Rob recently uploaded the extended cut of "The Chrononauts," the short film that we produced as a part of the five day film competition. Rob has been working on this cut of the film for a few months, and we were trying to present a much fuller and more realized picture of the world that we created for our heroes to play in. This is a new scene or two, as well as an all new sound mix. Add in a new kick-ass closing credit sequence, some new special effects, and it's an all new film. Check out the link below, leave comments or feedback, and please donate for the feature.

UPDATED - If the link is not working for you (it wasn't working for me earlier today), you can watch it at the DRF myspace page at

Sunday, February 15, 2009

I/He/She film shoot

I spent most of yesterday afternoon filming scenes for a short film for a buddy of mine at UArts in Philly. He's working on his senior thesis film, and he's hired me to play the writer struggling to finish the scene he needs to finish. The film involves my character trying to write a play about his ex-girlfriend, and then he finds himself entering and exiting the scenes himself. Yesterday was our scheduled day to shoot all the scenes of me by myself, sitting at my desk and struggling to write. It was a new experience for me, as I was required to act all by myself. In every film I've done up until this point, it was always about scenes between characters, but these scenes were all just me. I had to find the line to walk between effective and over-the-top, when I had nothing else to play off of. Fortunately, I'm good friends with Lesley, who is playing my ex-girlfriend, so it wasn't too much work to create a relationship and a history between us. I didn't have her on the set, but I had two pictures of her on my prop desk. I had to make the connection with those pictures, which was at first a little challenging, but got easier as we kept working.

The director, director of photography, and the art director were all on the set making it all go smoothly, and this third picture is a shot of them all crowded around the computer in the room reviewing the footage from the work before lunch. Nick, the DP, had a very fancy camera just like the one that Rob uses, and he also had a homemade dolly and track of a different design. Instead of using PVC pipes, as ours does, Nick's uses pieces of rolled up tubing, which makes the whole contraption much more portable. The whole shoot went though about 8 scenes, some of which were complicated and some of which we rather simple. But we were all focused and on-task with our work, and the whole thing went very smoothly. I don't think we finished quite as quickly as the director was hoping, but it was a pretty solid day of work overall. We finished it up by recording all of my voice-overs in the film. After spending the first several hours of the day acting with my fingers and my eyes, I finished out the day by acting with just my voice. It was a pretty varied day for me, and I certainly took a little bit of time to warm up into the work. That's actually something that I should work on in the future, since professionals need to do their own warm-ups on their own time so they are ready to start work right away when they get to the set. There is at least another day of shooting for me on this project, and I think it might actually be two days of work. Having seen what the shots look like, I'm very excited to see how it all comes together.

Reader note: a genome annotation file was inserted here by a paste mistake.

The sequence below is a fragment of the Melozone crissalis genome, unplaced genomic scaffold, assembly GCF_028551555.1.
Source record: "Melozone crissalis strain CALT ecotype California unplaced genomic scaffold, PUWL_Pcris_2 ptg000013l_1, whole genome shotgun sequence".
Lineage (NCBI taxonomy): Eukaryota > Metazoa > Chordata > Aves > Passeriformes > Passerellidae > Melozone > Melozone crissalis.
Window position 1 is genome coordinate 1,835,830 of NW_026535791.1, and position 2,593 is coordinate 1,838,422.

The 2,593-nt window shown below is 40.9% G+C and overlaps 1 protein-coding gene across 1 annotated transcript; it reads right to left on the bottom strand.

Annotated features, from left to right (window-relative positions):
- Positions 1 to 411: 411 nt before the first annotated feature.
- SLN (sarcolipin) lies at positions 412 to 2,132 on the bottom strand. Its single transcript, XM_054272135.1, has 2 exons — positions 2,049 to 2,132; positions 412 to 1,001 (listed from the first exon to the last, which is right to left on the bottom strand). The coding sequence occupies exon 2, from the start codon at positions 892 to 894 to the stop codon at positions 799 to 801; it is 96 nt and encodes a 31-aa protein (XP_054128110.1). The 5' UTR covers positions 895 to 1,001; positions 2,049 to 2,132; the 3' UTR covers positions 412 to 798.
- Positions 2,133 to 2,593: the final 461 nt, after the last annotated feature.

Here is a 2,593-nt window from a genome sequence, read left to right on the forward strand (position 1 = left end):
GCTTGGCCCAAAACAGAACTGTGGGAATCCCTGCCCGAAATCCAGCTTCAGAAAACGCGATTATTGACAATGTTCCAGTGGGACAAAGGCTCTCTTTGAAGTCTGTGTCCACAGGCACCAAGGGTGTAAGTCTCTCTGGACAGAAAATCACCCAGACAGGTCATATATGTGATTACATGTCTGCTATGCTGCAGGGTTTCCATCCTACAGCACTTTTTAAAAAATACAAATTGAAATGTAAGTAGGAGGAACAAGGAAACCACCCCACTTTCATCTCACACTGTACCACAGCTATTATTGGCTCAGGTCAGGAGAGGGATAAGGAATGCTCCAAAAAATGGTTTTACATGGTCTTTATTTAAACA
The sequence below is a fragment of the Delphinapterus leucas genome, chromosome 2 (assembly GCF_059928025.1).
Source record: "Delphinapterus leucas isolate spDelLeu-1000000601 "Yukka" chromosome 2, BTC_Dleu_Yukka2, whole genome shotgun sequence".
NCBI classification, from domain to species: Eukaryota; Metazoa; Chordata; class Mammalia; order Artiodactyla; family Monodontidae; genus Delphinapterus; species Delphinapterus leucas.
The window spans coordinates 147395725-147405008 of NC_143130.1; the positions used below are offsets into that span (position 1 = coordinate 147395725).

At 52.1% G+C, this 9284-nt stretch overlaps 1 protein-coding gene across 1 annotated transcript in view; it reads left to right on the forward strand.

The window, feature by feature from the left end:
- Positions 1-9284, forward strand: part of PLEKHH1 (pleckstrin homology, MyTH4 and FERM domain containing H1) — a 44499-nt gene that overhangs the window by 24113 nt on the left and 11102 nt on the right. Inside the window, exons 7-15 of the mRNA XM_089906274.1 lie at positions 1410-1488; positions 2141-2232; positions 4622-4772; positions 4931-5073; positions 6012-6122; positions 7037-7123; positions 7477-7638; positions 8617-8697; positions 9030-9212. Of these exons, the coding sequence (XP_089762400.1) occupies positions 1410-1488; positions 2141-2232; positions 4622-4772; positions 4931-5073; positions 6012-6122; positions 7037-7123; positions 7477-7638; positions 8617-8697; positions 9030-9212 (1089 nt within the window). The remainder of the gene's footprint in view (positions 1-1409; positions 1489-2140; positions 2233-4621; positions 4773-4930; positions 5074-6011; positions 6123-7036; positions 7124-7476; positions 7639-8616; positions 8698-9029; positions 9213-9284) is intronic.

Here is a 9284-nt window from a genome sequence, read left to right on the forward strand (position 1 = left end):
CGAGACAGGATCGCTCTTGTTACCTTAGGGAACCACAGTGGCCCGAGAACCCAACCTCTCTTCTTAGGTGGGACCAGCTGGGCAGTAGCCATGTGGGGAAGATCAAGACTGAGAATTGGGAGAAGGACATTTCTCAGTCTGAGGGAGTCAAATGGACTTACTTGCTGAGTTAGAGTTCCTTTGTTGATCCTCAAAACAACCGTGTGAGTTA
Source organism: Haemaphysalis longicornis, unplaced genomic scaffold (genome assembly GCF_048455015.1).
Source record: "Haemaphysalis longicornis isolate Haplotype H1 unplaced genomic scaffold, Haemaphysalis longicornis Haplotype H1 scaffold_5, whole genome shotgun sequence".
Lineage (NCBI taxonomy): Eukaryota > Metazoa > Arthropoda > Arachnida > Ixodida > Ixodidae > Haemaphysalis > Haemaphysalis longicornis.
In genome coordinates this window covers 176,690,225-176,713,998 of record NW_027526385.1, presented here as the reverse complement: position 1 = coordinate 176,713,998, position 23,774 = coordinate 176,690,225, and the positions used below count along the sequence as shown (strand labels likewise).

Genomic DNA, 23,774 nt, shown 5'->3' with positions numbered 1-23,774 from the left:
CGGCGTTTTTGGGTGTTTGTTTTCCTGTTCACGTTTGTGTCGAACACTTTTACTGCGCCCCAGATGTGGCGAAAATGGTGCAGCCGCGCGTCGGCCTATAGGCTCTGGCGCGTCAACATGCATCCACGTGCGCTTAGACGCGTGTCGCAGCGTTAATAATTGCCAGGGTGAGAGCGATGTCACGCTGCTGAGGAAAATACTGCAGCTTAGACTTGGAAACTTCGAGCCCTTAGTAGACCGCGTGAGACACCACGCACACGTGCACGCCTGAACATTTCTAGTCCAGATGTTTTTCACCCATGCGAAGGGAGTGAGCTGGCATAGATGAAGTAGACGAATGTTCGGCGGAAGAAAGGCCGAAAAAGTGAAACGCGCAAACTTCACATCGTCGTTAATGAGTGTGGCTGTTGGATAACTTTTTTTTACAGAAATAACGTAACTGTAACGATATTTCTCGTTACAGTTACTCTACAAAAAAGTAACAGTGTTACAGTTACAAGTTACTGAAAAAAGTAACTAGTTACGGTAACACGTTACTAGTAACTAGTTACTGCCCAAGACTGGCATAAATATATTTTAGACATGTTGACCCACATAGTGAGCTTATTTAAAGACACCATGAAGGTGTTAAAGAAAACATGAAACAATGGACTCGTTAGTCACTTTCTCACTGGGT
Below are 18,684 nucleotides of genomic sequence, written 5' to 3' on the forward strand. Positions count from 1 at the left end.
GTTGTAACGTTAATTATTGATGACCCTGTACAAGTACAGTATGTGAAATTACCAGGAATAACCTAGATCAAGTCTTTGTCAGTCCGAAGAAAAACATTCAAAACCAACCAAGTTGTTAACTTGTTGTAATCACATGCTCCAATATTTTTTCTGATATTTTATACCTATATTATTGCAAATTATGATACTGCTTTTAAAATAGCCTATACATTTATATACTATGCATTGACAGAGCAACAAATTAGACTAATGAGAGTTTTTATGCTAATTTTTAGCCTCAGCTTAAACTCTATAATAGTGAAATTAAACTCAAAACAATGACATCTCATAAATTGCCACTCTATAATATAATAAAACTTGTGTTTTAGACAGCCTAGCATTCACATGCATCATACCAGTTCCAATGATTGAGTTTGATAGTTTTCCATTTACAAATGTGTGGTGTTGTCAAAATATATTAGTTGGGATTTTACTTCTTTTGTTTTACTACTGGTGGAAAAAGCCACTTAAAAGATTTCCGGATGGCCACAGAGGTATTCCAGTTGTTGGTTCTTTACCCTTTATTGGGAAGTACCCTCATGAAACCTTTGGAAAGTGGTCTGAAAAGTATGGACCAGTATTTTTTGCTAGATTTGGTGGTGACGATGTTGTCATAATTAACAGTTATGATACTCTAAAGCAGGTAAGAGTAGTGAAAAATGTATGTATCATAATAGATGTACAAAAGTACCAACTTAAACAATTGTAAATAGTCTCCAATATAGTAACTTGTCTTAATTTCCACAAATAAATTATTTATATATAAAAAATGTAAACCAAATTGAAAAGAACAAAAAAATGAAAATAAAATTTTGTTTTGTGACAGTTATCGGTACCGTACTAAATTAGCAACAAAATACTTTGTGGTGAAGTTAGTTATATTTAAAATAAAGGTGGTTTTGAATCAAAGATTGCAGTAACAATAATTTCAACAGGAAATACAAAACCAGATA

Thursday, February 12, 2009

The best that I could be

I received word tonight that I did not get the part that I was hoping for in the MBC play. The director sent me a very complimentary email, saying that he had greatly enjoyed the work I did during the audition process, but that he was just unable to offer me a role in this show. Sinc.e the callbacks were two days ago and I had yet to hear anything, I had actually assumed that I had not gotten the role. But it was considerate of the director to email to confirm that, just so that I knew for sure. It's a little heartbreaking, but again, not all that much of a surprise.

What is nice to think, however, is that there was literally nothing I could have done better when it came to that audition. I gave a good cold reading at the audition; I did solid, well-prepared work at the callback. That's the job of every actor when it comes to trying to book work, just going out and doing the best that they can. I could have not gotten this part for a million reasons that had nothing to do with my talent - too tall, too short, not thin enough, too thin, looked like another actor, looked too different... and all of those reasons are things that I have no control over. The challenge of being a happy actor is to realize those things that you can control, and to make them all work in your favor. The solid work that I did will be remembered the next time that director needs someone, and I'll be near the top of his list for that show.

It's a hard thing to accept sometimes, but once you can really understand something like that and let it work in and through your soul, that's when the best actors can figure out what it takes to be happy and successful in this business.

Tuesday, February 10, 2009